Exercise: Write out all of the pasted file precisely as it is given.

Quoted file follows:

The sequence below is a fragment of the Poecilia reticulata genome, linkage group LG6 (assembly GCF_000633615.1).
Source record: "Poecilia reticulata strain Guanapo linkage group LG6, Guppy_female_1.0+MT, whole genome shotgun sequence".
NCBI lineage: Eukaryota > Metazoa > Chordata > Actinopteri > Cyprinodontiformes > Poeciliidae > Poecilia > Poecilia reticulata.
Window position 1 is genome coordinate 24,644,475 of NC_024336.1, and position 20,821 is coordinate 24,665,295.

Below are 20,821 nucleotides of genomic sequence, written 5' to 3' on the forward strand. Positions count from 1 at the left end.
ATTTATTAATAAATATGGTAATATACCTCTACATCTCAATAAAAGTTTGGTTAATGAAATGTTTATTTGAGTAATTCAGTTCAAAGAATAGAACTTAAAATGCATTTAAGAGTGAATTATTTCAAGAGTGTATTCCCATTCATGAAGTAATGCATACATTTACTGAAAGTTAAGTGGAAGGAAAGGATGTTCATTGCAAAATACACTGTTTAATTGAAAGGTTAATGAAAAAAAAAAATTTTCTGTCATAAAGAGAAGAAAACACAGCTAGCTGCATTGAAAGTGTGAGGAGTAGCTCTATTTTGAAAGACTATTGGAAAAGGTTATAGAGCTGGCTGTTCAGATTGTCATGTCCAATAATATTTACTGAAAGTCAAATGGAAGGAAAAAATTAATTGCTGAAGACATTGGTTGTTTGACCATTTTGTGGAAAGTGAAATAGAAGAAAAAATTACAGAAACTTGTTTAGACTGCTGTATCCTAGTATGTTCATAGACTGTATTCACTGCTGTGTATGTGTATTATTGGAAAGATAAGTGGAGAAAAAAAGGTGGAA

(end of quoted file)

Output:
The sequence below is a fragment of the Poecilia reticulata genome, linkage group LG6 (assembly GCF_000633615.1).
Source record: "Poecilia reticulata strain Guanapo linkage group LG6, Guppy_female_1.0+MT, whole genome shotgun sequence".
NCBI lineage: Eukaryota > Metazoa > Chordata > Actinopteri > Cyprinodontiformes > Poeciliidae > Poecilia > Poecilia reticulata.
Window position 1 is genome coordinate 24,644,475 of NC_024336.1, and position 20,821 is coordinate 24,665,295.

Below are 20,821 nucleotides of genomic sequence, written 5' to 3' on the forward strand. Positions count from 1 at the left end.
ATTTATTAATAAATATGGTAATATACCTCTACATCTCAATAAAAGTTTGGTTAATGAAATGTTTATTTGAGTAATTCAGTTCAAAGAATAGAACTTAAAATGCATTTAAGAGTGAATTATTTCAAGAGTGTATTCCCATTCATGAAGTAATGCATACATTTACTGAAAGTTAAGTGGAAGGAAAGGATGTTCATTGCAAAATACACTGTTTAATTGAAAGGTTAATGAAAAAAAAAAATTTTCTGTCATAAAGAGAAGAAAACACAGCTAGCTGCATTGAAAGTGTGAGGAGTAGCTCTATTTTGAAAGACTATTGGAAAAGGTTATAGAGCTGGCTGTTCAGATTGTCATGTCCAATAATATTTACTGAAAGTCAAATGGAAGGAAAAAATTAATTGCTGAAGACATTGGTTGTTTGACCATTTTGTGGAAAGTGAAATAGAAGAAAAAATTACAGAAACTTGTTTAGACTGCTGTATCCTAGTATGTTCATAGACTGTATTCACTGCTGTGTATGTGTATTATTGGAAAGATAAGTGGAGAAAAAAAGGTGGAA